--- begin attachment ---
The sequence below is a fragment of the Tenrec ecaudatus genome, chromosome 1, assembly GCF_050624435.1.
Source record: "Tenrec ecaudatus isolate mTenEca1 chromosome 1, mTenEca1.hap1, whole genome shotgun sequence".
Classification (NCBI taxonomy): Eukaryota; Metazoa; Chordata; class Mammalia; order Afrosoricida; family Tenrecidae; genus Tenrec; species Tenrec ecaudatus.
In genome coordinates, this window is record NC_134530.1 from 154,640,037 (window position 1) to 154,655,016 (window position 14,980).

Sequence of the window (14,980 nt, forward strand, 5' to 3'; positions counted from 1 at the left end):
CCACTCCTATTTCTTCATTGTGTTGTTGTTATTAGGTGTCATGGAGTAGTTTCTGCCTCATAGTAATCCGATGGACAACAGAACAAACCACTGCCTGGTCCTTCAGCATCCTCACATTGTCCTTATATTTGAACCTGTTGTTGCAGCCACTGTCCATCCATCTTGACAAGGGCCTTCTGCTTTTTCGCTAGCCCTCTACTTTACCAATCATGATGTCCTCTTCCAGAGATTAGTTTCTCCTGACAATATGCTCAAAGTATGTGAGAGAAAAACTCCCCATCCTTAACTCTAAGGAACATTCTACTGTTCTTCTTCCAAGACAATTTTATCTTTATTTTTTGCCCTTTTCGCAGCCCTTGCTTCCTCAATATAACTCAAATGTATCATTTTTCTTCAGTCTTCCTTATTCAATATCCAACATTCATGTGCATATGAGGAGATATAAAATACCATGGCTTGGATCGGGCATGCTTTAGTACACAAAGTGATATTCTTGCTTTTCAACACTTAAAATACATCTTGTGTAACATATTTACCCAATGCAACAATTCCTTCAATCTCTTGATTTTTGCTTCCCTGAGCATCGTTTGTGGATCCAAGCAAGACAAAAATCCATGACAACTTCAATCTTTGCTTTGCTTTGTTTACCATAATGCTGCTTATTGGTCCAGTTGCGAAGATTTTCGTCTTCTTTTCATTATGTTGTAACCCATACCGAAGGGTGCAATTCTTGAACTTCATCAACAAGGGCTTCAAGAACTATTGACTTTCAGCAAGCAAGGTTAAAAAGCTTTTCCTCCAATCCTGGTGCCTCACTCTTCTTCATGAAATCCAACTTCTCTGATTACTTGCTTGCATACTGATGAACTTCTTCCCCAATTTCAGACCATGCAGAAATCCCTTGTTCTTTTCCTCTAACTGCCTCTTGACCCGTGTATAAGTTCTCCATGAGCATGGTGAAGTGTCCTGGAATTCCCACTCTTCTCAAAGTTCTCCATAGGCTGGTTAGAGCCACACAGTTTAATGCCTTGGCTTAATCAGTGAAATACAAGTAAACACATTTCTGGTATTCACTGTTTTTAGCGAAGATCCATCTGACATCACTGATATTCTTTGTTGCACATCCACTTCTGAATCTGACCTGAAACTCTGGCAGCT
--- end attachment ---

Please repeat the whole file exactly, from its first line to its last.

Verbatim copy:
The sequence below is a fragment of the Tenrec ecaudatus genome, chromosome 1, assembly GCF_050624435.1.
Source record: "Tenrec ecaudatus isolate mTenEca1 chromosome 1, mTenEca1.hap1, whole genome shotgun sequence".
Classification (NCBI taxonomy): Eukaryota; Metazoa; Chordata; class Mammalia; order Afrosoricida; family Tenrecidae; genus Tenrec; species Tenrec ecaudatus.
In genome coordinates, this window is record NC_134530.1 from 154,640,037 (window position 1) to 154,655,016 (window position 14,980).

Sequence of the window (14,980 nt, forward strand, 5' to 3'; positions counted from 1 at the left end):
CCACTCCTATTTCTTCATTGTGTTGTTGTTATTAGGTGTCATGGAGTAGTTTCTGCCTCATAGTAATCCGATGGACAACAGAACAAACCACTGCCTGGTCCTTCAGCATCCTCACATTGTCCTTATATTTGAACCTGTTGTTGCAGCCACTGTCCATCCATCTTGACAAGGGCCTTCTGCTTTTTCGCTAGCCCTCTACTTTACCAATCATGATGTCCTCTTCCAGAGATTAGTTTCTCCTGACAATATGCTCAAAGTATGTGAGAGAAAAACTCCCCATCCTTAACTCTAAGGAACATTCTACTGTTCTTCTTCCAAGACAATTTTATCTTTATTTTTTGCCCTTTTCGCAGCCCTTGCTTCCTCAATATAACTCAAATGTATCATTTTTCTTCAGTCTTCCTTATTCAATATCCAACATTCATGTGCATATGAGGAGATATAAAATACCATGGCTTGGATCGGGCATGCTTTAGTACACAAAGTGATATTCTTGCTTTTCAACACTTAAAATACATCTTGTGTAACATATTTACCCAATGCAACAATTCCTTCAATCTCTTGATTTTTGCTTCCCTGAGCATCGTTTGTGGATCCAAGCAAGACAAAAATCCATGACAACTTCAATCTTTGCTTTGCTTTGTTTACCATAATGCTGCTTATTGGTCCAGTTGCGAAGATTTTCGTCTTCTTTTCATTATGTTGTAACCCATACCGAAGGGTGCAATTCTTGAACTTCATCAACAAGGGCTTCAAGAACTATTGACTTTCAGCAAGCAAGGTTAAAAAGCTTTTCCTCCAATCCTGGTGCCTCACTCTTCTTCATGAAATCCAACTTCTCTGATTACTTGCTTGCATACTGATGAACTTCTTCCCCAATTTCAGACCATGCAGAAATCCCTTGTTCTTTTCCTCTAACTGCCTCTTGACCCGTGTATAAGTTCTCCATGAGCATGGTGAAGTGTCCTGGAATTCCCACTCTTCTCAAAGTTCTCCATAGGCTGGTTAGAGCCACACAGTTTAATGCCTTGGCTTAATCAGTGAAATACAAGTAAACACATTTCTGGTATTCACTGTTTTTAGCGAAGATCCATCTGACATCACTGATATTCTTTGTTGCACATCCACTTCTGAATCTGACCTGAAACTCTGGCAGCT